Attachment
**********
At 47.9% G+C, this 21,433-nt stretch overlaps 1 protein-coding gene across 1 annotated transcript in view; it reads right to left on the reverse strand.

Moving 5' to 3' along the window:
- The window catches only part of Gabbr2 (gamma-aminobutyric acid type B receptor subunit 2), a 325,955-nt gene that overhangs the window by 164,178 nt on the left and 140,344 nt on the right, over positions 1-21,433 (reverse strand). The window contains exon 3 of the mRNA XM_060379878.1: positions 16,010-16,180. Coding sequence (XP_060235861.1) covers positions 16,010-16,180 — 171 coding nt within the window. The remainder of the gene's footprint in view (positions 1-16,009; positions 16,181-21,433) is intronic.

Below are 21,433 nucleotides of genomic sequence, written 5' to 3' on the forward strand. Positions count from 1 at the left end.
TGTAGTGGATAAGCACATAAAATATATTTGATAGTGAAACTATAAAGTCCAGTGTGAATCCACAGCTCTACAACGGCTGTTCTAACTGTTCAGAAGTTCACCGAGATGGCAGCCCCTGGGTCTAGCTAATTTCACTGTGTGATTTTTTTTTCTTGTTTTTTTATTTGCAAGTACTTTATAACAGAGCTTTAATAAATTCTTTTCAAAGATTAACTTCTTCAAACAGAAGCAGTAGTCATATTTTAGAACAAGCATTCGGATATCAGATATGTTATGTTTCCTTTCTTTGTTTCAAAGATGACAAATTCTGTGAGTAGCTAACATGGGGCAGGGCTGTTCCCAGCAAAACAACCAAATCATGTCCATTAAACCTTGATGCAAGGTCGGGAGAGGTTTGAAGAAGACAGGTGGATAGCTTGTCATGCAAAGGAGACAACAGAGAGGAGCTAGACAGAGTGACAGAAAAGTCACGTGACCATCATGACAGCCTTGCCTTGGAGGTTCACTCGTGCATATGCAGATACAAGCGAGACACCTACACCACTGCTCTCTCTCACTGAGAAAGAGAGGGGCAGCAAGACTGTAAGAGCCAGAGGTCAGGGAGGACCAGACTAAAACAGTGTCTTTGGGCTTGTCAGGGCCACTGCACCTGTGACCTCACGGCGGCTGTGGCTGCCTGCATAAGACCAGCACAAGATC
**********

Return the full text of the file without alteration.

At 47.9% G+C, this 21,433-nt stretch overlaps 1 protein-coding gene across 1 annotated transcript in view; it reads right to left on the reverse strand.

Moving 5' to 3' along the window:
- The window catches only part of Gabbr2 (gamma-aminobutyric acid type B receptor subunit 2), a 325,955-nt gene that overhangs the window by 164,178 nt on the left and 140,344 nt on the right, over positions 1-21,433 (reverse strand). The window contains exon 3 of the mRNA XM_060379878.1: positions 16,010-16,180. Coding sequence (XP_060235861.1) covers positions 16,010-16,180 — 171 coding nt within the window. The remainder of the gene's footprint in view (positions 1-16,009; positions 16,181-21,433) is intronic.

Below are 21,433 nucleotides of genomic sequence, written 5' to 3' on the forward strand. Positions count from 1 at the left end.
TGTAGTGGATAAGCACATAAAATATATTTGATAGTGAAACTATAAAGTCCAGTGTGAATCCACAGCTCTACAACGGCTGTTCTAACTGTTCAGAAGTTCACCGAGATGGCAGCCCCTGGGTCTAGCTAATTTCACTGTGTGATTTTTTTTTCTTGTTTTTTTATTTGCAAGTACTTTATAACAGAGCTTTAATAAATTCTTTTCAAAGATTAACTTCTTCAAACAGAAGCAGTAGTCATATTTTAGAACAAGCATTCGGATATCAGATATGTTATGTTTCCTTTCTTTGTTTCAAAGATGACAAATTCTGTGAGTAGCTAACATGGGGCAGGGCTGTTCCCAGCAAAACAACCAAATCATGTCCATTAAACCTTGATGCAAGGTCGGGAGAGGTTTGAAGAAGACAGGTGGATAGCTTGTCATGCAAAGGAGACAACAGAGAGGAGCTAGACAGAGTGACAGAAAAGTCACGTGACCATCATGACAGCCTTGCCTTGGAGGTTCACTCGTGCATATGCAGATACAAGCGAGACACCTACACCACTGCTCTCTCTCACTGAGAAAGAGAGGGGCAGCAAGACTGTAAGAGCCAGAGGTCAGGGAGGACCAGACTAAAACAGTGTCTTTGGGCTTGTCAGGGCCACTGCACCTGTGACCTCACGGCGGCTGTGGCTGCCTGCATAAGACCAGCACAAGATC